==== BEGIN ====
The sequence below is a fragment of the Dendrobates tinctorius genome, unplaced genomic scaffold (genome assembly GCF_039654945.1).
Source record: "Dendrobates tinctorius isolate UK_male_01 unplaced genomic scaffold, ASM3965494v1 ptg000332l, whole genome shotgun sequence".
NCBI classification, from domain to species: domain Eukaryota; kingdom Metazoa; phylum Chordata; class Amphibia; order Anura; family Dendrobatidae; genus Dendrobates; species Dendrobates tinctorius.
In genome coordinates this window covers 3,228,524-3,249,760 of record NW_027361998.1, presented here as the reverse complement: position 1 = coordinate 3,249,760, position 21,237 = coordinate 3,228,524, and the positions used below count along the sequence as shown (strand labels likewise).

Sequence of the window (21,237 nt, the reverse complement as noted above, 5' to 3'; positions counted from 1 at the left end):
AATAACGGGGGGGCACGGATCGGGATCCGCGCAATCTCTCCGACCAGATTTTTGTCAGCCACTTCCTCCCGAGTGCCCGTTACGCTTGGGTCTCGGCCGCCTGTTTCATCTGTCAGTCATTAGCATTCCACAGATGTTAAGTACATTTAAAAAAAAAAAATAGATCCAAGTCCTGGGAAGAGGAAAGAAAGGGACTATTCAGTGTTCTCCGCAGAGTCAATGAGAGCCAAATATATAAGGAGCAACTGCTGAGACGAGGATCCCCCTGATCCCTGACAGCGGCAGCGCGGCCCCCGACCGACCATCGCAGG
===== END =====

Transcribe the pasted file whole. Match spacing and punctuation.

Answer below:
The sequence below is a fragment of the Dendrobates tinctorius genome, unplaced genomic scaffold (genome assembly GCF_039654945.1).
Source record: "Dendrobates tinctorius isolate UK_male_01 unplaced genomic scaffold, ASM3965494v1 ptg000332l, whole genome shotgun sequence".
NCBI classification, from domain to species: domain Eukaryota; kingdom Metazoa; phylum Chordata; class Amphibia; order Anura; family Dendrobatidae; genus Dendrobates; species Dendrobates tinctorius.
In genome coordinates this window covers 3,228,524-3,249,760 of record NW_027361998.1, presented here as the reverse complement: position 1 = coordinate 3,249,760, position 21,237 = coordinate 3,228,524, and the positions used below count along the sequence as shown (strand labels likewise).

Sequence of the window (21,237 nt, the reverse complement as noted above, 5' to 3'; positions counted from 1 at the left end):
AATAACGGGGGGGCACGGATCGGGATCCGCGCAATCTCTCCGACCAGATTTTTGTCAGCCACTTCCTCCCGAGTGCCCGTTACGCTTGGGTCTCGGCCGCCTGTTTCATCTGTCAGTCATTAGCATTCCACAGATGTTAAGTACATTTAAAAAAAAAAAATAGATCCAAGTCCTGGGAAGAGGAAAGAAAGGGACTATTCAGTGTTCTCCGCAGAGTCAATGAGAGCCAAATATATAAGGAGCAACTGCTGAGACGAGGATCCCCCTGATCCCTGACAGCGGCAGCGCGGCCCCCGACCGACCATCGCAGG